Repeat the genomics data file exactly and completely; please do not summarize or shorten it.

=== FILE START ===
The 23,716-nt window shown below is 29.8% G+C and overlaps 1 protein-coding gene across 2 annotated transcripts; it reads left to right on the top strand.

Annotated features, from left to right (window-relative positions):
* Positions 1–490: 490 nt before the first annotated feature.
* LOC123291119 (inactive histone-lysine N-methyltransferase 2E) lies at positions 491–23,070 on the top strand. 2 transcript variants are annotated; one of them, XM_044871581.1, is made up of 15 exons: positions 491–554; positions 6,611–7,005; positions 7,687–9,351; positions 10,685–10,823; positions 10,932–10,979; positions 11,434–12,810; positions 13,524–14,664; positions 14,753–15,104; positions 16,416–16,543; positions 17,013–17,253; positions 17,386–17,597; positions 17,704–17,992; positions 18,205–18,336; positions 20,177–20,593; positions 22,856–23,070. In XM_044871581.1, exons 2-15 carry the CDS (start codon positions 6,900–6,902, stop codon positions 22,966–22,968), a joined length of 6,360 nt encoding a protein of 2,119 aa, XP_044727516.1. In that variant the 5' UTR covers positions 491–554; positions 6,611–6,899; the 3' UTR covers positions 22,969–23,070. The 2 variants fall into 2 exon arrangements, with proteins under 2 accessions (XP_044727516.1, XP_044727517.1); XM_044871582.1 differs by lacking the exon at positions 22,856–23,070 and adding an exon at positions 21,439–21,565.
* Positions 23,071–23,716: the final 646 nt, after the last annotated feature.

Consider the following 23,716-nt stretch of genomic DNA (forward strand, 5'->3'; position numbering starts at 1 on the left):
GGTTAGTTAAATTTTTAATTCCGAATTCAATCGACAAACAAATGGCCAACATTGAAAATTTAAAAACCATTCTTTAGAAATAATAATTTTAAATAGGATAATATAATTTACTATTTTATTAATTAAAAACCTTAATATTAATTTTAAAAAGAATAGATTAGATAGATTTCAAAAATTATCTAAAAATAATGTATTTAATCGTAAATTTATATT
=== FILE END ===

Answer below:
The 23,716-nt window shown below is 29.8% G+C and overlaps 1 protein-coding gene across 2 annotated transcripts; it reads left to right on the top strand.

Annotated features, from left to right (window-relative positions):
* Positions 1–490: 490 nt before the first annotated feature.
* LOC123291119 (inactive histone-lysine N-methyltransferase 2E) lies at positions 491–23,070 on the top strand. 2 transcript variants are annotated; one of them, XM_044871581.1, is made up of 15 exons: positions 491–554; positions 6,611–7,005; positions 7,687–9,351; positions 10,685–10,823; positions 10,932–10,979; positions 11,434–12,810; positions 13,524–14,664; positions 14,753–15,104; positions 16,416–16,543; positions 17,013–17,253; positions 17,386–17,597; positions 17,704–17,992; positions 18,205–18,336; positions 20,177–20,593; positions 22,856–23,070. In XM_044871581.1, exons 2-15 carry the CDS (start codon positions 6,900–6,902, stop codon positions 22,966–22,968), a joined length of 6,360 nt encoding a protein of 2,119 aa, XP_044727516.1. In that variant the 5' UTR covers positions 491–554; positions 6,611–6,899; the 3' UTR covers positions 22,969–23,070. The 2 variants fall into 2 exon arrangements, with proteins under 2 accessions (XP_044727516.1, XP_044727517.1); XM_044871582.1 differs by lacking the exon at positions 22,856–23,070 and adding an exon at positions 21,439–21,565.
* Positions 23,071–23,716: the final 646 nt, after the last annotated feature.

Consider the following 23,716-nt stretch of genomic DNA (forward strand, 5'->3'; position numbering starts at 1 on the left):
GGTTAGTTAAATTTTTAATTCCGAATTCAATCGACAAACAAATGGCCAACATTGAAAATTTAAAAACCATTCTTTAGAAATAATAATTTTAAATAGGATAATATAATTTACTATTTTATTAATTAAAAACCTTAATATTAATTTTAAAAAGAATAGATTAGATAGATTTCAAAAATTATCTAAAAATAATGTATTTAATCGTAAATTTATATT